Plus trade publications open up a whole additional opportunity with magazines like Fancy Food, Tea & Coffee Trade, Gourmet Business, or Candy…
And none of that even takes into account the innumerable online outlets with food blogs, review-heavy internet publications, and food-specific e-zines, too…
No kidding. Eighteen minutes is all it took Barbara Ash, a fellow reader, to sell her FIRST-EVER ARTICLE to a magazine.
And what did she write about? Food! The origins of the Rueben Sandwich and where to find a good one in Omaha.
Barbara sent it to an editor for consideration. Eighteen minutes later, she got a reply saying the publication wanted it. No doubt about it: Done right, food articles can guarantee you a foot in the door at all kinds of publications.
Food has taken on an increasingly important role in travel articles, too. In fact, editors are clamoring for food-first coverage in a way they never have before.
I just grabbed at random from my shelf four travel magazines and a newspaper travel section. And in each one there’s at least one article with a decidedly food-focused angle…
These things are positively invading travel publications.
And in any event, you’ll rarely read a travel article that doesn’t have at least some food- or dining-related coverage.
At the very least, editors want you to include recommendations in your travel pieces for where to dine or the one local specialty readers should sample.
But the truth is, most travel writers don't handle this food coverage as well as they could -- or should. And that means that the competition is a lot less fierce than you'd think.
Don't get me wrong: The folks selling articles to Saveur are very good at what they do.
But they aren't doing anything you can't learn to do too.
Because to a large extent it's just a matter of knowing the formulas, the tricks. It's not rocket science.
It's simply about eating with the right mindset and knowing how to show an editor that you really do know the simple techniques that will immediately -- and positively -- distinguish your own writing from the average stuff out there.
My point is: If you master a few simple secrets -- what to look for, the questions to ask, and the formulas for writing well about food and dining (and, as I said, most people don’t) -- you’re going to have an instant leg up.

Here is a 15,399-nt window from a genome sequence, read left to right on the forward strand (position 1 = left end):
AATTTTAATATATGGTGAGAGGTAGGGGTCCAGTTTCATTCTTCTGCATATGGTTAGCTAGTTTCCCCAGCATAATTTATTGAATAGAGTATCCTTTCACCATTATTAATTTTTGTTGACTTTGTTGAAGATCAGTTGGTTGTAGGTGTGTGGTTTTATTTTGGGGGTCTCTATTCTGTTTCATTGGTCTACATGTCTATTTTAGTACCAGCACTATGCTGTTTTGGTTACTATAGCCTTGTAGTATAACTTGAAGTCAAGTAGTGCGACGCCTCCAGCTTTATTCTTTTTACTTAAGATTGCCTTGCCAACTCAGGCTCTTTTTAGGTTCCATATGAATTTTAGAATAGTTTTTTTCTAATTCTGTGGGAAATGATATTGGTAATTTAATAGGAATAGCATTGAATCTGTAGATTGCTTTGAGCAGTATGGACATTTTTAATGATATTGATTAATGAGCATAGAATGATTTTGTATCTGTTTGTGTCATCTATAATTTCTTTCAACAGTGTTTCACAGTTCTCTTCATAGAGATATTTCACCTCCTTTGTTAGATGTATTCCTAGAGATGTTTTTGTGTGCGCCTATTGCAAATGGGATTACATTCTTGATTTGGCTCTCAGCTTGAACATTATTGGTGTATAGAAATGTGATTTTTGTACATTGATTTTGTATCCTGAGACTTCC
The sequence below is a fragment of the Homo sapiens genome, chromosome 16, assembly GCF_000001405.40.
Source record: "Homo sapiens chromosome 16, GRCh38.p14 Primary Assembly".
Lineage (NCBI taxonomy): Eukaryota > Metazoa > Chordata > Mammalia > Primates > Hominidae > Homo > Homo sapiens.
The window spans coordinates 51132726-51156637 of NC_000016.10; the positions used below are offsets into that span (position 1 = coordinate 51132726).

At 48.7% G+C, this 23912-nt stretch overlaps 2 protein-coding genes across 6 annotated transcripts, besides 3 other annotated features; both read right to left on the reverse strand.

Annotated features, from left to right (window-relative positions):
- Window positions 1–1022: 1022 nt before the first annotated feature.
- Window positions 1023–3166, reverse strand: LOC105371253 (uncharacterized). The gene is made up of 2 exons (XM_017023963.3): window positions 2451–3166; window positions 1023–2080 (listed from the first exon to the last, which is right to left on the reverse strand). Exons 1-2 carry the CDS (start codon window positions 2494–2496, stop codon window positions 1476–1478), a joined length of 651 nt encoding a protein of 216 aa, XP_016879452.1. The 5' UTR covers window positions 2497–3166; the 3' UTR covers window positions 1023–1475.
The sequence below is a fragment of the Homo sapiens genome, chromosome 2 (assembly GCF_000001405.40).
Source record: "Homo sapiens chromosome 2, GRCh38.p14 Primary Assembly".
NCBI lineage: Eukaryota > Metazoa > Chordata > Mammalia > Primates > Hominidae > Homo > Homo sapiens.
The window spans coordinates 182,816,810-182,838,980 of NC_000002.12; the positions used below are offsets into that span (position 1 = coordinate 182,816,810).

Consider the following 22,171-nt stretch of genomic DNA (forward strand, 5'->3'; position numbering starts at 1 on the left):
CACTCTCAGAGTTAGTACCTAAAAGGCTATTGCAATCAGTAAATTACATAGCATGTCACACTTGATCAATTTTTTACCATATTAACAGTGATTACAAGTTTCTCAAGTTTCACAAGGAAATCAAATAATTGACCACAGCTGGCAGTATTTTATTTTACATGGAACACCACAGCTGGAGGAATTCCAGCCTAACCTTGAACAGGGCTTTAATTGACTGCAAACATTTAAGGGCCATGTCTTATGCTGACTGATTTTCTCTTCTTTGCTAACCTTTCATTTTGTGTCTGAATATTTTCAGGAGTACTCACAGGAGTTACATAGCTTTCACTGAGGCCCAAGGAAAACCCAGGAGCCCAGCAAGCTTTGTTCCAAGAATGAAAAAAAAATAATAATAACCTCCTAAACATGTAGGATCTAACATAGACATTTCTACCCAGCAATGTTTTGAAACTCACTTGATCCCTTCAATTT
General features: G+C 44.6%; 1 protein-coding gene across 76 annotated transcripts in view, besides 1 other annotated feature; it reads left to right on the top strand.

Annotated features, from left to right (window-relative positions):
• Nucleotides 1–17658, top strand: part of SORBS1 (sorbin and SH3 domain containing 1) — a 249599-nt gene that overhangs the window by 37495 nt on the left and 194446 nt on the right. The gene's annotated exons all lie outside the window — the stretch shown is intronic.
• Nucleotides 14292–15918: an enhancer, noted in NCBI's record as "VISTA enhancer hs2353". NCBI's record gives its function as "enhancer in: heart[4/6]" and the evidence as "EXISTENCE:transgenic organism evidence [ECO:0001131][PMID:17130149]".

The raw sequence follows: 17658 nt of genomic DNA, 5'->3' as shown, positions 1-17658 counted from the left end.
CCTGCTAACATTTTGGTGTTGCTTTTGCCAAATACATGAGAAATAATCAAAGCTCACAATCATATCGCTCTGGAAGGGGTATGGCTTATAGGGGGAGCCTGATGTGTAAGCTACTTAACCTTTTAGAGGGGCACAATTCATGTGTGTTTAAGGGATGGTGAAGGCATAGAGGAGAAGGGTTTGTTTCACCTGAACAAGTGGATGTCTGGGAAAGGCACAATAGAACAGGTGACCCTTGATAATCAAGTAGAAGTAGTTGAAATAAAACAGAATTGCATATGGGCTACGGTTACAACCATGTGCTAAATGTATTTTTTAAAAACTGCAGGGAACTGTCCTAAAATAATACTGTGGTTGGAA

In fact, that’s exactly what I’d like to give you today with a brand new program I’ve helped AWAI create.
It’s called Get Paid to Eat: How to Quickly and Easily Break into Food Writing and Turn Your Dining Adventures into Cash.
This program isn’t like anything else out there. I know. I’ve looked. (When we first started talking about doing something with food writing, I figured, “Why reinvent the wheel if we could just endorse somebody else’s program?” Only there isn’t anything else out there to recommend.)
So we created our own.
Not only does it reveal the best formulas for writing well about food… but it does it in a way that’s easy to follow and makes you feel like you’ve got your own private guides at your elbow.
That’s because, in essence, you do.
You see, a few Saturdays ago, I spent the most marvelous day with an intimate group of your fellow readers -- focused, entirely, on food…
…how to think about it, how to write about it, how to sell stories about it, how to break into new markets with it.
And how to create the kinds of food-focused articles editors will jump at -- and pay you well for -- in a heartbeat…
I shared the mic with my colleague, Kyle Wagner. She’s the Travel Editor at the Denver Post and for 15 years was a food critic. Kyle is extremely well respected in foodie circles and was an award-winning food editor. We all hung on her every word, me included. (I think we learned as much from what she doesn’t like as from what she admires.)